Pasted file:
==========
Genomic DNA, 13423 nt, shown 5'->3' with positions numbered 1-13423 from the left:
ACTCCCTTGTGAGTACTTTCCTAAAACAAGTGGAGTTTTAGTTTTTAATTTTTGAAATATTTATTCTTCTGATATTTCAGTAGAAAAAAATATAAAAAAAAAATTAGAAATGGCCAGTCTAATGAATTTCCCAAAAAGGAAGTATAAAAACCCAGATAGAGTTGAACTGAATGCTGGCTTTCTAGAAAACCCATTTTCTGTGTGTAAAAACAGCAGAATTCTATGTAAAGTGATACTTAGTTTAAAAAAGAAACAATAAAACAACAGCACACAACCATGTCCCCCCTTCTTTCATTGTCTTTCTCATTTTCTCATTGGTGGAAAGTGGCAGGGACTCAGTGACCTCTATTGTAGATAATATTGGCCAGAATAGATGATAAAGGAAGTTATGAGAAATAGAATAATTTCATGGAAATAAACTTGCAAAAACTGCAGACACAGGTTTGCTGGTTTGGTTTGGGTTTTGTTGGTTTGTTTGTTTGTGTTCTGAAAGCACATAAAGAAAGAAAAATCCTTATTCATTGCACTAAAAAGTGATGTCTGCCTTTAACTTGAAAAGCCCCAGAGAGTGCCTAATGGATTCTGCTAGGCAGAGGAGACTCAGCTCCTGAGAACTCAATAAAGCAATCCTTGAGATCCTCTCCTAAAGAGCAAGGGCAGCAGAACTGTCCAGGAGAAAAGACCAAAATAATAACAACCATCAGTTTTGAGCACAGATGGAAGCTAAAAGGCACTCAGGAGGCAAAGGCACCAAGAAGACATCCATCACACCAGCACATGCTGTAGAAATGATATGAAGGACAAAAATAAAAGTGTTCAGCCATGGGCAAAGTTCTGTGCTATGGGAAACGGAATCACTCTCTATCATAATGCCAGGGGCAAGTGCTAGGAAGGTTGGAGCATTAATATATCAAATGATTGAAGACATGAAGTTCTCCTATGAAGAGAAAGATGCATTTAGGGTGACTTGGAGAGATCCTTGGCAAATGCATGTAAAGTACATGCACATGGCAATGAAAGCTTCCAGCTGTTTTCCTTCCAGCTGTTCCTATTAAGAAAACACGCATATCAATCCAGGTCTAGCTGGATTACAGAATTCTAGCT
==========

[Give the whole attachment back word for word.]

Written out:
Genomic DNA, 13423 nt, shown 5'->3' with positions numbered 1-13423 from the left:
ACTCCCTTGTGAGTACTTTCCTAAAACAAGTGGAGTTTTAGTTTTTAATTTTTGAAATATTTATTCTTCTGATATTTCAGTAGAAAAAAATATAAAAAAAAAATTAGAAATGGCCAGTCTAATGAATTTCCCAAAAAGGAAGTATAAAAACCCAGATAGAGTTGAACTGAATGCTGGCTTTCTAGAAAACCCATTTTCTGTGTGTAAAAACAGCAGAATTCTATGTAAAGTGATACTTAGTTTAAAAAAGAAACAATAAAACAACAGCACACAACCATGTCCCCCCTTCTTTCATTGTCTTTCTCATTTTCTCATTGGTGGAAAGTGGCAGGGACTCAGTGACCTCTATTGTAGATAATATTGGCCAGAATAGATGATAAAGGAAGTTATGAGAAATAGAATAATTTCATGGAAATAAACTTGCAAAAACTGCAGACACAGGTTTGCTGGTTTGGTTTGGGTTTTGTTGGTTTGTTTGTTTGTGTTCTGAAAGCACATAAAGAAAGAAAAATCCTTATTCATTGCACTAAAAAGTGATGTCTGCCTTTAACTTGAAAAGCCCCAGAGAGTGCCTAATGGATTCTGCTAGGCAGAGGAGACTCAGCTCCTGAGAACTCAATAAAGCAATCCTTGAGATCCTCTCCTAAAGAGCAAGGGCAGCAGAACTGTCCAGGAGAAAAGACCAAAATAATAACAACCATCAGTTTTGAGCACAGATGGAAGCTAAAAGGCACTCAGGAGGCAAAGGCACCAAGAAGACATCCATCACACCAGCACATGCTGTAGAAATGATATGAAGGACAAAAATAAAAGTGTTCAGCCATGGGCAAAGTTCTGTGCTATGGGAAACGGAATCACTCTCTATCATAATGCCAGGGGCAAGTGCTAGGAAGGTTGGAGCATTAATATATCAAATGATTGAAGACATGAAGTTCTCCTATGAAGAGAAAGATGCATTTAGGGTGACTTGGAGAGATCCTTGGCAAATGCATGTAAAGTACATGCACATGGCAATGAAAGCTTCCAGCTGTTTTCCTTCCAGCTGTTCCTATTAAGAAAACACGCATATCAATCCAGGTCTAGCTGGATTACAGAATTCTAGCT